msnbc | March 02, 2012
>>> the community is celebrating another victory in the fight for marriage equality .
>> the bill is signed.
>> there you have it. with that maryland becomes the latest state to make same sex marriage legal. it's the eighth state to do so. on capitol hill , though, an advocate is stepping down. olympia snow of maine voted for the repeal of don't ask don't tell, which right now sits with nothing being done. janet mock and robert trainer joins us to talk about this. it's great to have you both here. i wanted to start talking about something on the positive end of things. this weekend i'm hosting the service members legal defense network dinner. the first since the full repeal of don't ask don't tell. there's one who can't be there.
>> unfortunately, i cannot attend the 20th annual national dinner this weekend. i say this with prize in my voice because my military obligations are keeping me from coming.
>> work is going to keep him home that night. on capitol hill , is doma the next biggest obstacle?
>> there's no question about it that the marriage act was passed in 1996 by bipartisan support and signed by president clinton . it's outdated. that's the next hurdle for president obama . republicans have come out and said this marriage act that we voted for in the 1990s is probably impe tent and obsolete and not relevant today.
>> when we talk about job security , we have seen our military. the average american does not have that same job security that's offered. take a look at this. 29 states where you can be fired simply for being gay. totally legal. there are 34 states where you can be fired for being transgender. so i don't want to pointing in out that none of us are thinking, but all three of us sitting on this panel could legally be fired right now if our employer chose to. is this the next biggest obstacle so people realize this exists in the country.
>> i definitely agree with you. it's so important that we realize that lgbt people want to be able to make a living for their families and themselves and have the right to do whatever they love to do. for me when i stepped forward as a transwoman to share my story, i was apprehensive because i was afraid that a job that i love as an editor and writer, i would lose that job by stepping forward. legally, i'm not protected.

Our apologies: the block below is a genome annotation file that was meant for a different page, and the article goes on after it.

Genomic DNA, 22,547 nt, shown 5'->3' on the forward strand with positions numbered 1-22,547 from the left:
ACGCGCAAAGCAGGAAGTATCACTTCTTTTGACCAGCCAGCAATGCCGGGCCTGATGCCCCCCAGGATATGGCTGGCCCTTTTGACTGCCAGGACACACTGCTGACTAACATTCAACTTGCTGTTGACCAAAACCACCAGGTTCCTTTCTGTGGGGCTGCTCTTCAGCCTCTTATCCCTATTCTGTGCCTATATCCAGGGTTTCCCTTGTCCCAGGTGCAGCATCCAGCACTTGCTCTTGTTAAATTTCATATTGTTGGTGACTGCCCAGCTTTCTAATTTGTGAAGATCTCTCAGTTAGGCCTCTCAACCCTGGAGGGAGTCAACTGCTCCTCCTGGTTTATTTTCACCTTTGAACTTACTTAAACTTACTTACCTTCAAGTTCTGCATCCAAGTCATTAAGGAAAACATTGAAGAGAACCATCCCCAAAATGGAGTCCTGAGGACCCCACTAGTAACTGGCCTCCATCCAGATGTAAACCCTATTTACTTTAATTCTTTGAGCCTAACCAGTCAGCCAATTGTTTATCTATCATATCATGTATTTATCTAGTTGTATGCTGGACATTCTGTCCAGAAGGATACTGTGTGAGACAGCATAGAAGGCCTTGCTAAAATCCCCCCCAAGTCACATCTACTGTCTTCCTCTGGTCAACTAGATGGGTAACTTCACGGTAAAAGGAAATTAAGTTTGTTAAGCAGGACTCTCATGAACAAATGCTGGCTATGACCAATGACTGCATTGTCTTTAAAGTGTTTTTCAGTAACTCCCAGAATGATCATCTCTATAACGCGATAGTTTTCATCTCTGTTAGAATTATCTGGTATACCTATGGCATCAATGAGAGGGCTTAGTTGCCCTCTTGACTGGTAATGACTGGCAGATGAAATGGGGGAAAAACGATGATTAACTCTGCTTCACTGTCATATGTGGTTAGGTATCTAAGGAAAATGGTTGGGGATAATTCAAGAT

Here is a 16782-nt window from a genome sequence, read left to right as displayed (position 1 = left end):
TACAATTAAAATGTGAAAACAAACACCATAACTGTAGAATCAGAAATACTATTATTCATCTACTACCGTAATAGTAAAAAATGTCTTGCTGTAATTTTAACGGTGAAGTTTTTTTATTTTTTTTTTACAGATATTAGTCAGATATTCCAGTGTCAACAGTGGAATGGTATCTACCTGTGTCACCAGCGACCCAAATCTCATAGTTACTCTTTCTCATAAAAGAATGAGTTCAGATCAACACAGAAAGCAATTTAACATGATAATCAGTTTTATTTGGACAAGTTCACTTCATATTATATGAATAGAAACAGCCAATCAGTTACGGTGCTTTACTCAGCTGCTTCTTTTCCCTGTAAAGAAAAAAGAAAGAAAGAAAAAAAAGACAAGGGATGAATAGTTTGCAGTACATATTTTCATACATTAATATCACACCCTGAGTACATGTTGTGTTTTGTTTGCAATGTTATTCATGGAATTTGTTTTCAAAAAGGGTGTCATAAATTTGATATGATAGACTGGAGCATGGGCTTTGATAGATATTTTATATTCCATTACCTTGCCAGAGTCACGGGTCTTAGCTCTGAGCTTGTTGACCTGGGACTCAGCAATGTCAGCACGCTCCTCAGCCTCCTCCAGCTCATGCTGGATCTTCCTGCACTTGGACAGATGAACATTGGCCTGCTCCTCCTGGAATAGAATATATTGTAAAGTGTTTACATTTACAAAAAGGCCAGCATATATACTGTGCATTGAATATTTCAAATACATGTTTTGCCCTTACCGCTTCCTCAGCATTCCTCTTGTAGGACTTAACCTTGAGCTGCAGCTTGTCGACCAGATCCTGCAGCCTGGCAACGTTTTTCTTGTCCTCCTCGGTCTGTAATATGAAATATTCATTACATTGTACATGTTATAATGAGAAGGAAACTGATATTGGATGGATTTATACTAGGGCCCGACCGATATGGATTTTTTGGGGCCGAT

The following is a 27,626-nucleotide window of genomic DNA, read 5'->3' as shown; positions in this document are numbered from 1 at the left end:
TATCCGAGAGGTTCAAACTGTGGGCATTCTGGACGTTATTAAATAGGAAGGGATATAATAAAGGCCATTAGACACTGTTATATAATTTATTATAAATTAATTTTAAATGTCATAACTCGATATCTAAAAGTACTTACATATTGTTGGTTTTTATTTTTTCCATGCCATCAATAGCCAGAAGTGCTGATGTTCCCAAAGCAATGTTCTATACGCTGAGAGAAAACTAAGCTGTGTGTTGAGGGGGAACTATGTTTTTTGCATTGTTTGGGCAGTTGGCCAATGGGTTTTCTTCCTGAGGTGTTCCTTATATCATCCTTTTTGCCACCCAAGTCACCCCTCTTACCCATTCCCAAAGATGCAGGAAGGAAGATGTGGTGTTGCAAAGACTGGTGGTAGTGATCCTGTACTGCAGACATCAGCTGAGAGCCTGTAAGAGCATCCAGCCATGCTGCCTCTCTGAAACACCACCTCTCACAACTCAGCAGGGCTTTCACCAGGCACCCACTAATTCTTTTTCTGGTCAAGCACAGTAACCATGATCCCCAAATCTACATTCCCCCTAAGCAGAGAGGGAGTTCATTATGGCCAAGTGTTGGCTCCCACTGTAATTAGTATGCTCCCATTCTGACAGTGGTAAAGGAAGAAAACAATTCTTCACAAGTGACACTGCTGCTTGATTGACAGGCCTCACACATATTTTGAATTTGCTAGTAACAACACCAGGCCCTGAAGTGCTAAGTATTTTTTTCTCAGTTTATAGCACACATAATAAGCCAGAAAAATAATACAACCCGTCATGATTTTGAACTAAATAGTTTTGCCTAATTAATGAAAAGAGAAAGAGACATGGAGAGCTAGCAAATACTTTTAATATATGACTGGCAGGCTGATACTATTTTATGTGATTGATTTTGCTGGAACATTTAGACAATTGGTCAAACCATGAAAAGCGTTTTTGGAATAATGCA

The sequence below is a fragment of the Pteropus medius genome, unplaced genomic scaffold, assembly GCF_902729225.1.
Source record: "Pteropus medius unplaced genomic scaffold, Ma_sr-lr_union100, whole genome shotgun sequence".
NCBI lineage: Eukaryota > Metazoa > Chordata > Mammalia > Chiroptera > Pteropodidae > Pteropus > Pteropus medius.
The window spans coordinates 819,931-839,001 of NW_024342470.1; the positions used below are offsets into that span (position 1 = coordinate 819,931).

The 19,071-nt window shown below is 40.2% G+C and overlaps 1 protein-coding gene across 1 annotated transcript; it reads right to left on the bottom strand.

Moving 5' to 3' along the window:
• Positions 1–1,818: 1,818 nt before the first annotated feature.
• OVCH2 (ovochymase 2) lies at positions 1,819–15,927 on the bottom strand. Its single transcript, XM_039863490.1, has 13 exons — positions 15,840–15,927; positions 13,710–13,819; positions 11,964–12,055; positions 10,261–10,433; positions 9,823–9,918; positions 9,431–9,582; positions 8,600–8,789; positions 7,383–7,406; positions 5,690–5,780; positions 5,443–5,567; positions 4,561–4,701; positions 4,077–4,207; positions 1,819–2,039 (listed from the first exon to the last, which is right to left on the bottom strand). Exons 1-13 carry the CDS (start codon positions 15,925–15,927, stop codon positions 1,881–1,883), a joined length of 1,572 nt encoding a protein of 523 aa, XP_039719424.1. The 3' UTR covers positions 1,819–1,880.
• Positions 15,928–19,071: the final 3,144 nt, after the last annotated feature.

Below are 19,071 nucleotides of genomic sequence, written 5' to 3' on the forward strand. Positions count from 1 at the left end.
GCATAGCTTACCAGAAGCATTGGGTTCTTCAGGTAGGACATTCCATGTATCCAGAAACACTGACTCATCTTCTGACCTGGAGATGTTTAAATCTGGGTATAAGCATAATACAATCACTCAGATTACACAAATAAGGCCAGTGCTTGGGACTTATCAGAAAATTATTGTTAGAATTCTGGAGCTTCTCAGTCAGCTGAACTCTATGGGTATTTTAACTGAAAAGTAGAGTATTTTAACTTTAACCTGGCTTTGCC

>> when we talk about needs to be done though, especially with the nondiscrimination act, how do you think as a country we can get together as a community, as a people, to move something like that forward?
>> the fight for equality for all is an ever evolving thing. we have to realize that, you know, you may not agree with our lifestyles or who we are, but who we are as americans is an embracing place and time. we need to extend those discrimination protections to people who are lgbt.
>> let's talk finally about marriage equality . the neighbors to the north in new jersey, the governor vetoing legislation allowing the same thing. in your estimation politically, is it the people pulling politicians along? or politicians helping to pull people along?
>> i actually would go a third way and say it's a powerful interest lobby. particularly black pastors, specifically in maryland, that could be the hindrance of this. when you look at the polling data, a lot of straight americans say my neighbor is gay. or my brother is gay. i know someone in the transagen transgender or gay and lesbian community . that does not offend me. however, when you ask a pastor that's nongay that's traditionally conservative, they would say, you know what, this offends me to a certain degree. so they have the power and the resources to go to the elected officials and say we cannot stand for something like this. it's a vocal minority that's hindering the right of many.
>> janet mock, and robert, thank you for being here. it's important. i want to pass along to all of you. we're going to be writing more about this issue. you can check it out there.